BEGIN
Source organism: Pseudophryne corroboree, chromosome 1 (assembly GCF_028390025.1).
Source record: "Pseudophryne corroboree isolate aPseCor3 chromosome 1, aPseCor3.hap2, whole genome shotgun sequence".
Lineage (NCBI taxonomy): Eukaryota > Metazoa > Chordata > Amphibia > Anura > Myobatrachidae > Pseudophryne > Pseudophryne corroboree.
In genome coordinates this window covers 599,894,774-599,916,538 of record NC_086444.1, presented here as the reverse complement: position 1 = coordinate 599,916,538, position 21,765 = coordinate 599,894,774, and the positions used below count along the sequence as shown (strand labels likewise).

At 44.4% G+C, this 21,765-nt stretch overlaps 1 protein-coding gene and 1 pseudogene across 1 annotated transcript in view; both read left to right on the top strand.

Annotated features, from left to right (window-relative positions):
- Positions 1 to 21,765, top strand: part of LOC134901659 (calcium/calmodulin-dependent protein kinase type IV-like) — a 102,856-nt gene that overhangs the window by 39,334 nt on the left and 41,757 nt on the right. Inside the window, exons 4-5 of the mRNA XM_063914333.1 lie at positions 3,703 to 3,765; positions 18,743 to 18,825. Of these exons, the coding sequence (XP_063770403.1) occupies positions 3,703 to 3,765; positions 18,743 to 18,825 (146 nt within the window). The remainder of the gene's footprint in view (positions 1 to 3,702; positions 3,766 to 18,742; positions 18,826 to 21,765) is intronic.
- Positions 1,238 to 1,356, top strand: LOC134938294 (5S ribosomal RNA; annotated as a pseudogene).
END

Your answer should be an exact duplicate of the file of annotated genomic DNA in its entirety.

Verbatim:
Source organism: Pseudophryne corroboree, chromosome 1 (assembly GCF_028390025.1).
Source record: "Pseudophryne corroboree isolate aPseCor3 chromosome 1, aPseCor3.hap2, whole genome shotgun sequence".
Lineage (NCBI taxonomy): Eukaryota > Metazoa > Chordata > Amphibia > Anura > Myobatrachidae > Pseudophryne > Pseudophryne corroboree.
In genome coordinates this window covers 599,894,774-599,916,538 of record NC_086444.1, presented here as the reverse complement: position 1 = coordinate 599,916,538, position 21,765 = coordinate 599,894,774, and the positions used below count along the sequence as shown (strand labels likewise).

At 44.4% G+C, this 21,765-nt stretch overlaps 1 protein-coding gene and 1 pseudogene across 1 annotated transcript in view; both read left to right on the top strand.

Annotated features, from left to right (window-relative positions):
- Positions 1 to 21,765, top strand: part of LOC134901659 (calcium/calmodulin-dependent protein kinase type IV-like) — a 102,856-nt gene that overhangs the window by 39,334 nt on the left and 41,757 nt on the right. Inside the window, exons 4-5 of the mRNA XM_063914333.1 lie at positions 3,703 to 3,765; positions 18,743 to 18,825. Of these exons, the coding sequence (XP_063770403.1) occupies positions 3,703 to 3,765; positions 18,743 to 18,825 (146 nt within the window). The remainder of the gene's footprint in view (positions 1 to 3,702; positions 3,766 to 18,742; positions 18,826 to 21,765) is intronic.
- Positions 1,238 to 1,356, top strand: LOC134938294 (5S ribosomal RNA; annotated as a pseudogene).